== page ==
By Christoph Steitz
FRANKFURT (Reuters) - SMA Solar , Germany's biggest solar company by revenue, said it will cut 12 percent of its workforce after competition from Asia and a decline in Europe's solar sector forced it to lower its outlook for sales and profit.
The 600 job losses by the end of 2015 are SMA Solar's second major round of layoffs in as many years. The company has been badly hit by falling solar power subsidies in Europe, most notably in its home market Germany, where the company makes about 28 percent of its sales.
SMA Solar shares were down 12.3 percent at 22.755 euros by 11:00 BST on Wednesday, their lowest level in almost seven months and the fifth-biggest decliner in Germany's main stocks index <.PL.DE>.
The company's profit warning follows that of German peer SolarWorld which on Monday said it would not reach its sales target this year, pointing to weak demand in its core home market.
"Particularly in the core markets in Europe, demand has collapsed even further than expected due to further cuts in subsidies," SMA Solar Chief Executive Pierre-Pascal Urbon said in a statement on Wednesday.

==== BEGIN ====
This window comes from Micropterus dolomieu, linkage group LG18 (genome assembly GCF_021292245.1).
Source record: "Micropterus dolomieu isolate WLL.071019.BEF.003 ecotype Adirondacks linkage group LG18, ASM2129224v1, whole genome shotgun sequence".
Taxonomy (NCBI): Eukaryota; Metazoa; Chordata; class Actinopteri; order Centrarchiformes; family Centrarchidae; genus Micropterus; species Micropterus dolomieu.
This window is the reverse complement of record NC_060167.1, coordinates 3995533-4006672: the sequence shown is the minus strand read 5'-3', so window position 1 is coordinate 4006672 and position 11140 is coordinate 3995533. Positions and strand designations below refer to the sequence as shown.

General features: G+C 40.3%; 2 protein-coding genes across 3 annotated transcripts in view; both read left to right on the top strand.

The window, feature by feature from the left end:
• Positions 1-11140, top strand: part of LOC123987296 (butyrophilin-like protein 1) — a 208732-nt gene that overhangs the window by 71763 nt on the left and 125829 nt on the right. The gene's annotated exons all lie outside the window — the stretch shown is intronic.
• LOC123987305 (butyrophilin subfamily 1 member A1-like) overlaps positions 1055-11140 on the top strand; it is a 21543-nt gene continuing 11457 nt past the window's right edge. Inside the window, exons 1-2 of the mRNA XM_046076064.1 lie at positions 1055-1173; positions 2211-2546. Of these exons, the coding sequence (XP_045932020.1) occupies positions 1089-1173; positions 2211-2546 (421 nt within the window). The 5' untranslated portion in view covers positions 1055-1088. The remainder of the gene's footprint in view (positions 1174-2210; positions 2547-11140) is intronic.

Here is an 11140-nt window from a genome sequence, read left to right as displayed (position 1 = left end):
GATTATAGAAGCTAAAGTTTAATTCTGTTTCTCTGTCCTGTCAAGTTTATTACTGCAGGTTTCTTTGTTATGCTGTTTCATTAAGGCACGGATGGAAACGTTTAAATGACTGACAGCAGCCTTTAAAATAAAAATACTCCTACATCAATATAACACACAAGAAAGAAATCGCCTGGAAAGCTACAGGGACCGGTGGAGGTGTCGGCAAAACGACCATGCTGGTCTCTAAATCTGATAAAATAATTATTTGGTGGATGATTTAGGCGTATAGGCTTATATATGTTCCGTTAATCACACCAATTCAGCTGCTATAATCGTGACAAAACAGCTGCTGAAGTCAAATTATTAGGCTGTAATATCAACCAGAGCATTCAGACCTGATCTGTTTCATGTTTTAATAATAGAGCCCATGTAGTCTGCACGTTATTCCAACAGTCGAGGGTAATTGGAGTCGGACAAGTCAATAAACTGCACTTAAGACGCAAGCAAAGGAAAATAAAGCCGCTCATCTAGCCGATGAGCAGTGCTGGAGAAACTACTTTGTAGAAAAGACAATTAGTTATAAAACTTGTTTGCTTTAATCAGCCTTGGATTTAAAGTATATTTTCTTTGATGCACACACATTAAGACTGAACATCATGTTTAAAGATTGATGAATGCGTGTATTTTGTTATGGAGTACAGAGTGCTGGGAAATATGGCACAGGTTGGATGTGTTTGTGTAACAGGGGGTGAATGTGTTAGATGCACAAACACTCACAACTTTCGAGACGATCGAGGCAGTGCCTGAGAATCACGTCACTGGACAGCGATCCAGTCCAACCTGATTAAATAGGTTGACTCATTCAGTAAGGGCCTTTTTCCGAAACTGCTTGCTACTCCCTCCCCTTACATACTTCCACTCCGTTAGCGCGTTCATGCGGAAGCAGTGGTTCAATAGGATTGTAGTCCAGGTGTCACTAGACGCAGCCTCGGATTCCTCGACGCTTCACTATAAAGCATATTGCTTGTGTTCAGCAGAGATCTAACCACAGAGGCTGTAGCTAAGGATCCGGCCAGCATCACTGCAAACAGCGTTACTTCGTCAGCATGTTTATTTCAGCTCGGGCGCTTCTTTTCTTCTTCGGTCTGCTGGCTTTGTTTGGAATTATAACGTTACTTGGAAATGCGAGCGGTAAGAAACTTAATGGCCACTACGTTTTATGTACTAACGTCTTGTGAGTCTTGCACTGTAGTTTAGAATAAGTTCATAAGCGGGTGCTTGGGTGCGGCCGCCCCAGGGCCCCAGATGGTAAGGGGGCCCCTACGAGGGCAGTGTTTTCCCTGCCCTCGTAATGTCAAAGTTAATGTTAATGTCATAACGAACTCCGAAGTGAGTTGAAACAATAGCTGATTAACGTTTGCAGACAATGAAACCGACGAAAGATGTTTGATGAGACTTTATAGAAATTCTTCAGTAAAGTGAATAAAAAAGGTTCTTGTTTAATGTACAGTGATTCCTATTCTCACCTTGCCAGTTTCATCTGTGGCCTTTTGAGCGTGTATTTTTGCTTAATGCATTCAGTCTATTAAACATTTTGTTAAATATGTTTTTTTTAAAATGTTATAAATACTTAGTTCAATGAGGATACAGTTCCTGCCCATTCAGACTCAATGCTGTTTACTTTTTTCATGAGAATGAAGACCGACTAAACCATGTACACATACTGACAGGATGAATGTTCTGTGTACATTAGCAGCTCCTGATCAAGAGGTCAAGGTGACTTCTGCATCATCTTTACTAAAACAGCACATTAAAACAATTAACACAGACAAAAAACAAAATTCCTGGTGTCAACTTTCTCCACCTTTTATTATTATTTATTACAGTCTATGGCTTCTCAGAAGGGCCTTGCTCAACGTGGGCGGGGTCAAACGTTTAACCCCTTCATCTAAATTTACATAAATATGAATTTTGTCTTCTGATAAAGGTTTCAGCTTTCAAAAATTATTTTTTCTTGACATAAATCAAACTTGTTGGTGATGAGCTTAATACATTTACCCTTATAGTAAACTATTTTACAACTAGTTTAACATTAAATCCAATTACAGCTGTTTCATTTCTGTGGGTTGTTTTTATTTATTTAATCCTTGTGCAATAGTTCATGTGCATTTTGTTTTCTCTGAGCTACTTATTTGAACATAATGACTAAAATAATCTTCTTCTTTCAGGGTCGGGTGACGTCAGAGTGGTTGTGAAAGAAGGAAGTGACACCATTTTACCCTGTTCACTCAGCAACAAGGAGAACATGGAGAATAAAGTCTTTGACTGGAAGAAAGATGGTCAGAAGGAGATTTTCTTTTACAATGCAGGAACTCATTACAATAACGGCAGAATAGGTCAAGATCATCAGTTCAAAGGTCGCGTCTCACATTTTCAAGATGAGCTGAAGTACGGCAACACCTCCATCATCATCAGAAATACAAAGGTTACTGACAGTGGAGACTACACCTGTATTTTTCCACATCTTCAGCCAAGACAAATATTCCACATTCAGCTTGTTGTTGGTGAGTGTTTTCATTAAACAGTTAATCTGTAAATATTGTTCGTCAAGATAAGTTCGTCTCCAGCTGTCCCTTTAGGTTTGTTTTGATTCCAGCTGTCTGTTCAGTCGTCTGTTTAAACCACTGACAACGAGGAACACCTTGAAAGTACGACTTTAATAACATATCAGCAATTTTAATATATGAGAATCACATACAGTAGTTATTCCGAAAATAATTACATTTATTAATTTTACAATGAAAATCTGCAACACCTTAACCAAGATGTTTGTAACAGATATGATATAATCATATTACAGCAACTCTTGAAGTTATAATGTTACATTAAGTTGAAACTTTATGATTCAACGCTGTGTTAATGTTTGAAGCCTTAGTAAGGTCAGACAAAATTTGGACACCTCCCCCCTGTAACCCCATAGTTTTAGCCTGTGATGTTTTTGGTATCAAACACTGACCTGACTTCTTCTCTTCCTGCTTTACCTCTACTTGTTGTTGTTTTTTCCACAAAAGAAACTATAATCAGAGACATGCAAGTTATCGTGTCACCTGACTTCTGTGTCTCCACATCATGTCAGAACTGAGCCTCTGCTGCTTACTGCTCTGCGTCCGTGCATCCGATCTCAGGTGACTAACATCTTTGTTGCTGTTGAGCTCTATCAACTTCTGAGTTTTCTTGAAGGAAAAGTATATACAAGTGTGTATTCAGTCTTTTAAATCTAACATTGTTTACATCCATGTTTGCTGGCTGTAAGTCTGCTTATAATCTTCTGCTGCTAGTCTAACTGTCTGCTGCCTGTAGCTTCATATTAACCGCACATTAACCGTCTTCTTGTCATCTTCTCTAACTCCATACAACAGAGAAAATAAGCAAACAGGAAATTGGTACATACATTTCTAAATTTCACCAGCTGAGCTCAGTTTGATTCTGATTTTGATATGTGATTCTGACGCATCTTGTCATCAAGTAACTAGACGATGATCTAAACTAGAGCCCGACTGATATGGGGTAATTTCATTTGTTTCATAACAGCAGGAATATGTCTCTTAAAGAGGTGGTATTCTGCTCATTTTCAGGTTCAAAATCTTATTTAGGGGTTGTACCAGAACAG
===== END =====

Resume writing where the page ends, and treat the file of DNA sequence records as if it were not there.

"The cut-throat competition is keeping pricing pressure high in the industry," he said.
SMA Solar, the world's largest maker of the inverters used to feed solar-generated electricity into the power grid, warned it could make a loss of up to 45 million euros this year and at best would break even. Previously, the company had expected an operating profit of 20 million euros at best.
The company cut its 2014 sales target to 850-950 million euros from 1.0-1.3 billion.
Urbon said the firm will cut its development budget to about 90 million euros per year from 102.5 million last year, he said.
Competition from low-cost Asian peers has been a drag for SMA over the past three years, gnawing away at its market share and profit margins, which declined from about 27 percent in 2010 to 7 percent in 2012.
In response to the crisis, SMA earlier this year struck a deal with Danish energy firm Danfoss A/S, which bought a fifth of the German group for 302 million euros.($1 = 0.7463 Euros)
(Additional reporting by Till Weber; Editing by Erica Billingham)